Fall Jumpstart: Build Community, Explore Issues

This classroom activity helps build community in your classroom at the start of the school year, and encourages students to reflect on some of the big issues in the news over the summer. It can be a stand-alone circle, or it can be used to jumpstart a longer term project in advisory, social studies, humanities, or history on one of these issues.  

Students will:

  • Engage in a story-telling and web-weaving activity
  • Begin building the classroom community
  • Discuss the butterfly effect and interconnectivity
  • Explore issues in the news this summer and consider further exploration


  • Agenda and Community Agreements posted for all to see
  • Space to stand in a circle, and chairs arranged in a circle
  • A talking piece for use in the circle (see this introduction to circles for more information)
  • Ball of yarn
  • Tweets (from this pdf document) printed out (to post around the room or place on desks)

Note to the Teacher

The following activity includes a gathering to build community in your classroom at the start of the school year and a reflection on some of the big issues in the news over the summer (issues include controversies over the Confederate flag, the 2016 election, the crisis in Greece, the Iran deal, climate catastrophes, and more). It can be a stand-alone circle, or it can be used to jumpstart a longer term project in advisory, social studies, humanities, or history on one of these issues.  For more information on the circle process, see this introduction. For guidelines on how to conduct a class project on an issue, see Teaching Social Responsibility.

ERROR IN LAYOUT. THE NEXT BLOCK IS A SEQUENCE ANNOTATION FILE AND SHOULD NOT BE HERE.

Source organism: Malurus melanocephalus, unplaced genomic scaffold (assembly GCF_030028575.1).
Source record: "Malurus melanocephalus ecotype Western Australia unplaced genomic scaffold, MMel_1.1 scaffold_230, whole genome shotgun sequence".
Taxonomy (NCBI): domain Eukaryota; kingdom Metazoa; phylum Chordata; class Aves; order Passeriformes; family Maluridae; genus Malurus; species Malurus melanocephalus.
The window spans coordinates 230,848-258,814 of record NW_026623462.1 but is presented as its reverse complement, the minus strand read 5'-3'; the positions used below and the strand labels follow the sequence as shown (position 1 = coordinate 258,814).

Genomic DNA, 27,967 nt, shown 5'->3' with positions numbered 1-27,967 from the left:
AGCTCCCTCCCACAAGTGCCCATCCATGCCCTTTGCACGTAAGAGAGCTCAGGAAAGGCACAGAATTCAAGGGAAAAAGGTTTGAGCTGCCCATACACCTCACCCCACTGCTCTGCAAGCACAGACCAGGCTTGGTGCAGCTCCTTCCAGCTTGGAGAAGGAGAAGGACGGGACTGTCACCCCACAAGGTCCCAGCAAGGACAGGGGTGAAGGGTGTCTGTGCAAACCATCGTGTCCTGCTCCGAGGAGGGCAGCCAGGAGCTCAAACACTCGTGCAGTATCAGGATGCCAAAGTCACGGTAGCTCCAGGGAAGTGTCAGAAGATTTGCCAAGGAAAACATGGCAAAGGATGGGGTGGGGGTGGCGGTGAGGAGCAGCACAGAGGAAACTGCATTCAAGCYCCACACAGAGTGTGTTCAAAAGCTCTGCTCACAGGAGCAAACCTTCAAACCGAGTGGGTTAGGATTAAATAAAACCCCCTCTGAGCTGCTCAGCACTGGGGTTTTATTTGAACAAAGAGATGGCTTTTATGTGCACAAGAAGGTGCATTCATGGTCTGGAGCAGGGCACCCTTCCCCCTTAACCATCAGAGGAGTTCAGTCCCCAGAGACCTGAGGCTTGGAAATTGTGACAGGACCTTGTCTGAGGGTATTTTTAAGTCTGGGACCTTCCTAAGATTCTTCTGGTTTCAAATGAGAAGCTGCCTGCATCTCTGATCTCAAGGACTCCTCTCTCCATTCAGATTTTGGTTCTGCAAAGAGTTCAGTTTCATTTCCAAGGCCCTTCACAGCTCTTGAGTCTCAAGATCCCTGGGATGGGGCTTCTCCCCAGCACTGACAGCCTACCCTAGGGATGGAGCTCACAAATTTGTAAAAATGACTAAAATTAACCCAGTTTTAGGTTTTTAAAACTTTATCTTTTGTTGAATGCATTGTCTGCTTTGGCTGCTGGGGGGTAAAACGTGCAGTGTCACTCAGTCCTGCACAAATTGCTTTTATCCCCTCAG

Gathering: Weaving a Web  (15 min)

Invite students to stand up in a circle. Bring a ball of yarn to the circle, and tell students that to begin today’s activity, we’ll be using the yarn to weave a web together.  Explain that in this activity, each of us will share a story about our name. 

Tell students that the story they tell can be about their first, middle and/or last name, or about a nickname. The story might focus on any one of these questions:

  • Why was your name was given to you?
  • Who gave it to you?
  • Were you named after someone?  If so, who and why?
  • What are the ethnic, religious or cultural roots of your name? 
  • What is the meaning of your name? 

If students don’t know much about the story behind their name, they can tell a story in response to questions such as:

  • Is your name ever misspelled or mispronounced?  How does that make you feel?
  • Do you like or dislike your name? Why?
  • Is your name common or unique? Do you know others with the same name?

Explain that students can use any of these approaches to telling the story of their name.  If students have several stories to share, ask them to pick just one or two.